By Melissa Larimore
Kentucky New Era
Digital forensic agents from Fort Campbell shared the dangers of social media use on Monday afternoon with about 60 middle-school students in the sanctuary at Saints Peter and Paul Catholic Church.
Daniel Grove and Jerad Livingston, from the 502nd Military Police Battalion’s Criminal Investigation Command’s Digital Forensics, led the presentation.
With the popularity of Facebook, Instagram and Twitter, among other social media applications, the two men were asked to speak to the Catholic school students about the dangers of the Internet.
The agents can track information from the Internet, computers and smartphones.
When asked who had smartphones and Instagram, nearly 90 percent of the students raised their hands, Livingston said. And many of those students take at least one “selfie” a day. Those self-portraits, once shared with others, are a permanent fixture on the Internet, he said.
The photos and information shared can lead predators to a page. Predators will keep talking and get more avenues of conversation. The less you share, the less they have to attack you, Livingston said.
“They’re not your friend.”
“Always know who you’re talking to … on the other end of that keyboard,” Grove added.
In addition to posts being permanent, the agents reminded the children that what is posted now may affect their chance at jobs and schools in the future. Many employers and school administrators check social media pages.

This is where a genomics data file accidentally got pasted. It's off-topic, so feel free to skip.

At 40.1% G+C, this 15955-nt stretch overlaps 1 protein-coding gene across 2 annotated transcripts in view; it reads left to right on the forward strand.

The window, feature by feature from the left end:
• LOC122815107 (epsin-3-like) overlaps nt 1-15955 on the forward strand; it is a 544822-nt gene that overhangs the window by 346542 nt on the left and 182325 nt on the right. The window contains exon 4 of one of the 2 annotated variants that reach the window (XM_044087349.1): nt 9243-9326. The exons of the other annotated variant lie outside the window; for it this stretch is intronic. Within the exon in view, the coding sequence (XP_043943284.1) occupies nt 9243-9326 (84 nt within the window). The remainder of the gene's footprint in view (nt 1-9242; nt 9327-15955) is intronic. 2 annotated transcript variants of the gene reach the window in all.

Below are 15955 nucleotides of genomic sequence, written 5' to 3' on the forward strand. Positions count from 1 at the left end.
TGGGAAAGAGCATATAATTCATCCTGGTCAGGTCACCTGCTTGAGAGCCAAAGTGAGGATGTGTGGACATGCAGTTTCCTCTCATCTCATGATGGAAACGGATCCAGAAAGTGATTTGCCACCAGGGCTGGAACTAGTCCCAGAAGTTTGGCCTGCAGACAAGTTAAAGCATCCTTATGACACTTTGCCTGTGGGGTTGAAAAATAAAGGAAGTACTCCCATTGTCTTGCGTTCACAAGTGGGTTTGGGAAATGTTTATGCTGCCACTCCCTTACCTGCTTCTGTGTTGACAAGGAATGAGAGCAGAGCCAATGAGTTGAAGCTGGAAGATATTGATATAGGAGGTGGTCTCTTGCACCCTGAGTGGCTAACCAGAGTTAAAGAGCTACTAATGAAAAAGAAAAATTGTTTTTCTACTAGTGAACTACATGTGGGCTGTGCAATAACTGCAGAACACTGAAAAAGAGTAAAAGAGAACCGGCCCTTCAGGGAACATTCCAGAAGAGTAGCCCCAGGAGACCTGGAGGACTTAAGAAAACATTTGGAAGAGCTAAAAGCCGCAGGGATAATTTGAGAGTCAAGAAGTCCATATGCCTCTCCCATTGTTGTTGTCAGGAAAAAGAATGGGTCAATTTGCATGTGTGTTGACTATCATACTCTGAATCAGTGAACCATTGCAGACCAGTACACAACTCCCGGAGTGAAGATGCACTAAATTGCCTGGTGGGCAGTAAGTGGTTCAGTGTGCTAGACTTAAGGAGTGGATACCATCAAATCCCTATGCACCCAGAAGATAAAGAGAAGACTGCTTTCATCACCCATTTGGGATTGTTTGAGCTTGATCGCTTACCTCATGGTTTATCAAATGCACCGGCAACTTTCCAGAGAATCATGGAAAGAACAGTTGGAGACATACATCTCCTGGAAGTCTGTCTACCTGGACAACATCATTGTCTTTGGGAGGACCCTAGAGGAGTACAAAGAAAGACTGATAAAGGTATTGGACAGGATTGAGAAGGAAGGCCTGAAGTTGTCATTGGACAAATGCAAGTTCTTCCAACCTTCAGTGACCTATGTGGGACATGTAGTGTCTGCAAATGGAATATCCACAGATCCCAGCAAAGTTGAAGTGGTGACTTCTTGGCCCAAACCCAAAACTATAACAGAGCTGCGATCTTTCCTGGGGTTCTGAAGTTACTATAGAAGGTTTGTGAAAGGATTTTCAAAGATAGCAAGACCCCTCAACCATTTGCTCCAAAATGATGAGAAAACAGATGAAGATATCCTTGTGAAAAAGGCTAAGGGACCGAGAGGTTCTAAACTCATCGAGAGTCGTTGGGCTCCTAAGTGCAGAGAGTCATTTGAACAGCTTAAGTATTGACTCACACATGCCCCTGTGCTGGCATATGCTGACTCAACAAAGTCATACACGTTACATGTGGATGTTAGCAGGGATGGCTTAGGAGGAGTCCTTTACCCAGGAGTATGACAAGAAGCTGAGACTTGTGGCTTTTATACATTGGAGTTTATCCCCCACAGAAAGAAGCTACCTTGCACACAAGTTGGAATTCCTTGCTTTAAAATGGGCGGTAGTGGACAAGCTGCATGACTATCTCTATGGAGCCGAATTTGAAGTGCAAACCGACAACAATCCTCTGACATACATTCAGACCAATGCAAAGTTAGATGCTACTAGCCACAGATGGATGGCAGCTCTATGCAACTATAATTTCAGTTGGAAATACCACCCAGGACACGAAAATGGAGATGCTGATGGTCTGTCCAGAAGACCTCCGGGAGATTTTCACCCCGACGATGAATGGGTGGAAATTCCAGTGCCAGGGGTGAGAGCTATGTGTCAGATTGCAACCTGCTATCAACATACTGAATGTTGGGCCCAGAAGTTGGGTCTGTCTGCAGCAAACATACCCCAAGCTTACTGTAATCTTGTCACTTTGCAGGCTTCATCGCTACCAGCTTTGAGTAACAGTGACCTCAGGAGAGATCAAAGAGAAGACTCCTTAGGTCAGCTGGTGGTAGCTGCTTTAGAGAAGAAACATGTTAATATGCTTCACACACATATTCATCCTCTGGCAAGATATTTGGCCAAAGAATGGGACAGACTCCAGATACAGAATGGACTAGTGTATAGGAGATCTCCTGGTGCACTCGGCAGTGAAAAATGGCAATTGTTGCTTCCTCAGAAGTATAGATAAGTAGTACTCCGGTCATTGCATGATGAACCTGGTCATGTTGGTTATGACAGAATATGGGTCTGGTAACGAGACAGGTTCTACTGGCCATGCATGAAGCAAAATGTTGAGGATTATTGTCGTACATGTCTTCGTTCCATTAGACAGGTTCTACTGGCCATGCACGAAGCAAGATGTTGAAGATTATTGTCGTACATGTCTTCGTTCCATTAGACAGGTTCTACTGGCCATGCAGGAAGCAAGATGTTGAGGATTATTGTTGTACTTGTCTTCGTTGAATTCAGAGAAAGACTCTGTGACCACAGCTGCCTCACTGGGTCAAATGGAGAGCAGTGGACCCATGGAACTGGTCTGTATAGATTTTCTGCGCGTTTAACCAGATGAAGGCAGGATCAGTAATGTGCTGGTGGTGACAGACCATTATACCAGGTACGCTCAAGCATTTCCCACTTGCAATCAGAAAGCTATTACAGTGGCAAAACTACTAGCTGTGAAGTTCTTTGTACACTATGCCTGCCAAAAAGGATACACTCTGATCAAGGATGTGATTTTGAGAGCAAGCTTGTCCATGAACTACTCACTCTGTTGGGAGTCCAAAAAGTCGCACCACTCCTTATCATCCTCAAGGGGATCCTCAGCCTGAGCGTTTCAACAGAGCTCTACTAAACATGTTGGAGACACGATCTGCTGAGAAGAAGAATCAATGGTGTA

Inappropriate posts often include the use of drugs or alcohol, hate speech, lewd gestures, profanity, revealing images and threats and bullying.
School employee Vicki Kinnard chimed in about how serious cyberbullying can be. What is said online can often lead to terrible circumstances. She referred to students in Ohio committing suicide over items posted online about them.
“Think before you post,” Livingston said.
“Would your mom or grandma approve?” Grove added.
To avoid online drama and stay safe, Grove and Livingston suggested not responding to and saving inappropriate activity, getting different passwords for each account, using privacy settings on the apps, remembering friends or followers and limiting access to location. People can also make a report and call the Cyber Tipline at 1-800-THE-LOST.
The agents told the students to block anyone who sends something that makes them feel uncomfortable and to tell an adult about anything hateful or inappropriate they see on social media.
Don’t feed the predators, Livingston said.
The presentation, which was the first for Grove and Livingston, led to more discussions in each class.
The subject of social media dangers is “always good to know,” Grove said. “Knowing is half the battle.”